The horror stories recounted in the San Francisco-set documentary Boom: The Sound of Eviction have played out (and still do) in any number of NYC neighborhoods, from the Lower East Side to Williamsburg. But the specific location and period—the Mission District at the height of dotcom hysteria—add an alarming time-lapse effect to this scrappy chronicle. Gentrification may be a fact of modern American urban life, but as Boom makes clear, the strain that spread through the Bay Area in the late 1990s was unprecedented in its inexorable swiftness. What happened was more than a housing crisis; this was a class war in an acceleration chamber.
Produced by the grassroots SF video collective Whispered Media (which had a hand in the WTO-demo doc Showdown in Seattle), Boom begins with footage of a public housing block being demolished, and goes on to catalog the New Economy developments and displacements that rocked the Mission, a largely working-class and Latino neighborhood with a sizable community of artists and nonprofit groups. As the bubble inflates, capital floods the area. Internet start-ups move in, buildings are razed and renovated, rents soar, eviction papers are served. A family is given three days to get out when a new neighbor complains about noise. A dance studio holds its final class. An octogenarian tenant dies while battling landlords who plan a condo conversion, and becomes a charged symbol in the anti-gentrification struggle. Things are hardly better across the bay, where a no-cause eviction notice leaves an Oakland mother of five camping out with her brood in a friend’s cramped apartment. Mayor Willie Brown, real estate developers, and dotcom CEOs dutifully spout the rhetoric of revitalization and renewal, but juxtaposed against the evictees’ worsening situations, each utterance seems increasingly callous and disingenuous.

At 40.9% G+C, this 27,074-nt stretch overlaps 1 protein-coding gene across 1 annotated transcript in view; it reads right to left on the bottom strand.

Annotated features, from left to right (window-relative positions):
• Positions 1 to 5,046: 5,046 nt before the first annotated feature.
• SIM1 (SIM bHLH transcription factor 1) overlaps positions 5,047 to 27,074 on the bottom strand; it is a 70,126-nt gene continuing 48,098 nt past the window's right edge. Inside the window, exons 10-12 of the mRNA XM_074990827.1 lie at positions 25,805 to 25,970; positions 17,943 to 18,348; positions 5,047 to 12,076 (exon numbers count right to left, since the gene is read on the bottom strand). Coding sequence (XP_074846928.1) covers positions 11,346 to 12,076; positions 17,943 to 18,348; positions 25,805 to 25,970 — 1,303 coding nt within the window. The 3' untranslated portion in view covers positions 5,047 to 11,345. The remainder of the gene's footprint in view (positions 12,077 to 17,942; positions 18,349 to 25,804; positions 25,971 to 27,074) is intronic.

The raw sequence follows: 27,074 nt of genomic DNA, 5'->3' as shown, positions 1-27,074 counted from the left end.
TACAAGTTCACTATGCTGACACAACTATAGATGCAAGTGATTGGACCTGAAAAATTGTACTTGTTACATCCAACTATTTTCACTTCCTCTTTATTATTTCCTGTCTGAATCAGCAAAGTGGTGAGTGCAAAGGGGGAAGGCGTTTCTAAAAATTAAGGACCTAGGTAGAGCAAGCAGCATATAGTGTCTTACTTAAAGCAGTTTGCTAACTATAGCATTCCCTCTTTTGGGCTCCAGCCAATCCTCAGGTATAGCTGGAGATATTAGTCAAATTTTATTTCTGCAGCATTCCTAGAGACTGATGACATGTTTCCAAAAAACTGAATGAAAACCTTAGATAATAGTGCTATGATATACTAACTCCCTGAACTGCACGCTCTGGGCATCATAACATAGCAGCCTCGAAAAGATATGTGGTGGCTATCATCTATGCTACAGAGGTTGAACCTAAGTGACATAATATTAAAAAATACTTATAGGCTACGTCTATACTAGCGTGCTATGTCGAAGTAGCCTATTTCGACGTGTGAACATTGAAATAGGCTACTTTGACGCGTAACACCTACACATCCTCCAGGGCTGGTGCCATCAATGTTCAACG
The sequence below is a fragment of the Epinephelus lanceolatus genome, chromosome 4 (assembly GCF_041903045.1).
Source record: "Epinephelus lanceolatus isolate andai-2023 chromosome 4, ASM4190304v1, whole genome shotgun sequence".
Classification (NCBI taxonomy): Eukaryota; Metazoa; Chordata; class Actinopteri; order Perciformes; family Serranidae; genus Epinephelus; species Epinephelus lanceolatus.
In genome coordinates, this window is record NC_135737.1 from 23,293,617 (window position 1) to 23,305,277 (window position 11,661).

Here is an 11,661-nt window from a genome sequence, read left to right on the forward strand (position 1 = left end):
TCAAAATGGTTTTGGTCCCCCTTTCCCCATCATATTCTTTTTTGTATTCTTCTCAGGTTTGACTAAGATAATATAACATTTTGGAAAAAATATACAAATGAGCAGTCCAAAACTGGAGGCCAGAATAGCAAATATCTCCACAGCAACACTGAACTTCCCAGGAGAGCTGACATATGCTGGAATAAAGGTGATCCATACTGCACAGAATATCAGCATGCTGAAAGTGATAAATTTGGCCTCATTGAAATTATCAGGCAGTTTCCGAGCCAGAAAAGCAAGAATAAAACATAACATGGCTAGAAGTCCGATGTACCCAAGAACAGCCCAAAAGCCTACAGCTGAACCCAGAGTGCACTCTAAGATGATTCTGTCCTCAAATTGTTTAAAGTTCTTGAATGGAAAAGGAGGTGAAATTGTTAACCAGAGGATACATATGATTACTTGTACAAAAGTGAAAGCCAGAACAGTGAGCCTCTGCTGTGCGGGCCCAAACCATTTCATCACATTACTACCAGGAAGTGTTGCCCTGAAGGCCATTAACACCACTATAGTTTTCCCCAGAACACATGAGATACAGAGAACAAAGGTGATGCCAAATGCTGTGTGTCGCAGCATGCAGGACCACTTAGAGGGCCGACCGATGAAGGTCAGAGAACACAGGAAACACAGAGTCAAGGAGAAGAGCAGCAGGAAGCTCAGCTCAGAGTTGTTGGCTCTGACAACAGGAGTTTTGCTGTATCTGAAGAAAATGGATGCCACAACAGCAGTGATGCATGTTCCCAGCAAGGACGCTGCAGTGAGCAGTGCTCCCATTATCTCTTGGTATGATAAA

Effective as Boom is as a consciousness-raising showcase of activist anger and frustration, a level-headed journalistic approach would have helped. The repetitive interviews meander into amorphous sentiment, which the filmmakers often favor over cold hard specifics. Boom also tends to reduce the complex process of gentrification to the borderline-strident refrain of “community good/dotcom bad.” There are only glancing looks at the big picture—the history of the phenomenon, and the race and class divisions among the displaced (given that the mainly white artists, now being evicted along with families of color, were the original gentrifiers). Opening on venture-cap vainglory, the documentary sticks around for the pink-slip soirees. Boom: The Sound of Eviction ends with the deathly hush of the bust. Some buildings whose residents were uprooted are still unoccupied. The film unfolds as if in fast-forward; the rewind button, for many of those affected, remains out of reach.